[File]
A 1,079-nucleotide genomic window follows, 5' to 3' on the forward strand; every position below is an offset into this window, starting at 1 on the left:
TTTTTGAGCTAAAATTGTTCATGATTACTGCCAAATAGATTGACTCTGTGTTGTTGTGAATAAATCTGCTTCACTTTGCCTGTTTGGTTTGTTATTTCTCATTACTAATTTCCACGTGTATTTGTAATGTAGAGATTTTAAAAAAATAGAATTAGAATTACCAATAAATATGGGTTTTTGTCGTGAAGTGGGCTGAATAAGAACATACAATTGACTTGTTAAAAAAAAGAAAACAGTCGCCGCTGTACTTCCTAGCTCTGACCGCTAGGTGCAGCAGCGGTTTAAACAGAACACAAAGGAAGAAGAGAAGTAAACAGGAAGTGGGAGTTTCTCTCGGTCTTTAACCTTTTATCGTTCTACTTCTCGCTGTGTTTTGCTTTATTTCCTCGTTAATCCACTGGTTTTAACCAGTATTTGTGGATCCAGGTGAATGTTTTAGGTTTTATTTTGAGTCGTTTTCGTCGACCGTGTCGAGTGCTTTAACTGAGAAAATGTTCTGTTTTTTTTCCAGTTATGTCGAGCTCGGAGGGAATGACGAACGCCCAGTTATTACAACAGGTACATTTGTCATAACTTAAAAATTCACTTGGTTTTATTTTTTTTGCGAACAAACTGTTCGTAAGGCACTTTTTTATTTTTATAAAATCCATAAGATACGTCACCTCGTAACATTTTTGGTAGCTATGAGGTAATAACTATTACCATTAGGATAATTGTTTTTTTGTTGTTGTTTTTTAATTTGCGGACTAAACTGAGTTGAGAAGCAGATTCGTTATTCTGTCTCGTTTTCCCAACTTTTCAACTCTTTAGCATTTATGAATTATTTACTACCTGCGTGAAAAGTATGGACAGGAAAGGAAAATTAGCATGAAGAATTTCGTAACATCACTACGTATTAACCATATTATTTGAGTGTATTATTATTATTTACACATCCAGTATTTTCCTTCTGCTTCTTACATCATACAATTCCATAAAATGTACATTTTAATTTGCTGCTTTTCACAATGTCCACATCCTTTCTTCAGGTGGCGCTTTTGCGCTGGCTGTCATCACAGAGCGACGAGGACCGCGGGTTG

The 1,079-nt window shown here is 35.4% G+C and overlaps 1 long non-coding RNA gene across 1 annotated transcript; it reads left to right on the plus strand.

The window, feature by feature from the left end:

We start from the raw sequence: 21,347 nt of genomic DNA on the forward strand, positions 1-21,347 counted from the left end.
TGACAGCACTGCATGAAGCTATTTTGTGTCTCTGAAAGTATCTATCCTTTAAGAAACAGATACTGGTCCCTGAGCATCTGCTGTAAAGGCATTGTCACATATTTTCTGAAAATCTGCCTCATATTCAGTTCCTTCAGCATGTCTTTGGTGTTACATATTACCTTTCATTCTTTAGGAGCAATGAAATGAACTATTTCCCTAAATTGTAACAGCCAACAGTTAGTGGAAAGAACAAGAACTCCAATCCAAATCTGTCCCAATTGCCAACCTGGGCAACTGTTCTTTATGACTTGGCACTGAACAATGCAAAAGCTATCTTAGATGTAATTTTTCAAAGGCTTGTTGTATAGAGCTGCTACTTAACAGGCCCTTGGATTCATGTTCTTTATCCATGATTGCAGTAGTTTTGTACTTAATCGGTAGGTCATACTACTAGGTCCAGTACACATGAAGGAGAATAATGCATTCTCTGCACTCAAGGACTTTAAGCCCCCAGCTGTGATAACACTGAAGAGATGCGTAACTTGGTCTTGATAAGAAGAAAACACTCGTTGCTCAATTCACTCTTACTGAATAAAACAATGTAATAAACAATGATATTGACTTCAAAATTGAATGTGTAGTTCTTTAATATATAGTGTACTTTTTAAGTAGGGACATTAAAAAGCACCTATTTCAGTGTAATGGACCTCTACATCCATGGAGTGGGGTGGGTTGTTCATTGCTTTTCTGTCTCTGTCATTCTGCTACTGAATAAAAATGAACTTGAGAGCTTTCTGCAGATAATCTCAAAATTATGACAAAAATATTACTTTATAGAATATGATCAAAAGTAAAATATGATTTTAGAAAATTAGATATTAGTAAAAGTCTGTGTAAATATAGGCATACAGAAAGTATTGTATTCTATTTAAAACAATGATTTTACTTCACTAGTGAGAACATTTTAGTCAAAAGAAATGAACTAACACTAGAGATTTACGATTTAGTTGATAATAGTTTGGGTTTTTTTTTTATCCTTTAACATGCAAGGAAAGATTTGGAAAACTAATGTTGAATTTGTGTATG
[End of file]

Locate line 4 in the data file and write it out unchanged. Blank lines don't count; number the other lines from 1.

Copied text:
The window, feature by feature from the left end: